Trusted Supply Chain Security

A developer’s guide to setting supply chain security in DevSecOps

Collin Chau, Dash Copeland, Ying Zhou, and Markus Eisele


Developers play a crucial role in implementing DevSecOps practices because they are responsible for writing the code that makes up the software. However, many developers don't have strong security backgrounds and might not be aware of the best practices to code, build, and monitor the software supply chain for their software factory.

This short guide provides a developer's introduction to software supply chain security, including the key principles, tools, and techniques you need to know to better audit and act on vulnerabilities in open source software components. Start integrating security guardrails across your software development life cycles to catch security issues early.


The importance of a DevSecOps strategy

Threats to software supply chain security have forced a sea change in DevOps practices in favor of a DevSecOps strategy where security is a fundamental and ongoing aspect of the software development life cycle. Software engineering leaders mitigate software supply chain risks by focusing on the security of software components and dependencies early in the software development life cycle. They enforce integrated security gates at every phase for consistent, repeatable, and automated operations in the software factory.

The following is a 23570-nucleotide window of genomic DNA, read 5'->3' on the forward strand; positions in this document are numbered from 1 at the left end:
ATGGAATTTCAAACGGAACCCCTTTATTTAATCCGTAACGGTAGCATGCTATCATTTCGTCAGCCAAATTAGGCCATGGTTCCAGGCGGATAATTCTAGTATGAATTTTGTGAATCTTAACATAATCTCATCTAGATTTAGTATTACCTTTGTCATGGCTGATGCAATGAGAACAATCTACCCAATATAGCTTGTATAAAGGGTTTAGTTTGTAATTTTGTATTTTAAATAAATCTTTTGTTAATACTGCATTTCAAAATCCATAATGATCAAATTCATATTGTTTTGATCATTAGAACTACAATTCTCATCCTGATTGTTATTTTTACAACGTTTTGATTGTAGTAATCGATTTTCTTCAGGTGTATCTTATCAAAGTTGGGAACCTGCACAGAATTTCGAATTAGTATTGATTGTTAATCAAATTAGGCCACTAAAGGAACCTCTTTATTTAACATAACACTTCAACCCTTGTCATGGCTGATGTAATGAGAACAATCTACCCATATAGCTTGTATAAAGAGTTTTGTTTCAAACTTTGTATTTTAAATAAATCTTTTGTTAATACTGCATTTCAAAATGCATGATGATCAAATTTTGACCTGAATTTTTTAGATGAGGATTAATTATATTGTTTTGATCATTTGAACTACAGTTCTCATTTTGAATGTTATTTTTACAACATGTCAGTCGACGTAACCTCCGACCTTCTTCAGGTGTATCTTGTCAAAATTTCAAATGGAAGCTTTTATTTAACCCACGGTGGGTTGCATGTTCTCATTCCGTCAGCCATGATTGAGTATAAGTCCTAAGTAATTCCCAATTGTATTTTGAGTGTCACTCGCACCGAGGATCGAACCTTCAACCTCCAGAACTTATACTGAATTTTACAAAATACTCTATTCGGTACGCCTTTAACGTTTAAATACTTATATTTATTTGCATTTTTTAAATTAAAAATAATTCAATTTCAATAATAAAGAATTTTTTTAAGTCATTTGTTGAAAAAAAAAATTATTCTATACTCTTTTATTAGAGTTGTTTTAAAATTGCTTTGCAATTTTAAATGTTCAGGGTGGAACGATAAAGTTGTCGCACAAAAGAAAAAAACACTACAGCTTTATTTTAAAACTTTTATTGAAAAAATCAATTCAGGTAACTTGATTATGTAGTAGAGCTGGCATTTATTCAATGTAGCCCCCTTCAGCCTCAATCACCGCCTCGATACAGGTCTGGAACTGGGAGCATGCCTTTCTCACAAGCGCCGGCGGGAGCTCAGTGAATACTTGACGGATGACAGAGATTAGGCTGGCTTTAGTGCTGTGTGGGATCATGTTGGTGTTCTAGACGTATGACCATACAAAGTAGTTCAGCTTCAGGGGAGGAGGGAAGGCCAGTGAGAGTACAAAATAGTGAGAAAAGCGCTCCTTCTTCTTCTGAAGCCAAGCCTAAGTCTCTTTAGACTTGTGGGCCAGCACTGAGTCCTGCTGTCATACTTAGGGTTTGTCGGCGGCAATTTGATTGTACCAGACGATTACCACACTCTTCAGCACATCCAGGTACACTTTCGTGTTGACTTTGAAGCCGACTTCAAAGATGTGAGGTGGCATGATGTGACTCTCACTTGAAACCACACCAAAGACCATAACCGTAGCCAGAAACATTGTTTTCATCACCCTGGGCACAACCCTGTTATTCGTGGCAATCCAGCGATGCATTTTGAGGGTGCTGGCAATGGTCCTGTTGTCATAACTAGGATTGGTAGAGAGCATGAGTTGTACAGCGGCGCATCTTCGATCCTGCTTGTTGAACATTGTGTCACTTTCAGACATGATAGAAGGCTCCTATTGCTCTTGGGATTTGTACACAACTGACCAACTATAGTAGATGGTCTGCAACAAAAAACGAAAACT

The overall market is moving toward application platforms that can provide for the fast, secure, continuous deployment of great software experiences that companies compete by.

But the reality is that enterprises often struggle with running these parallel tasks. Their challenges include the following:

  • Maintaining and improving legacy applications and infrastructure is complicated and places strain on already limited IT resources.
  • Building and running brand new applications using modern frameworks and cloud-native application architectures increases cognitive load for dev teams.
  • Security is often an afterthought that’s handled by security and IT operations teams at the end of the application development life cycle, with little to no collaboration with app development and other teams.
  • Disparate application security and DevOps tools, practices, and disjointed processes result in tool sprawl; this impedes collaboration, visibility, and productivity and increases the chance of human error.

As a result, organizations often fail to catch security issues early, when they are easier and less expensive to fix. This increases the risk of security breaches and hinders the speed and efficiency of application development and delivery.

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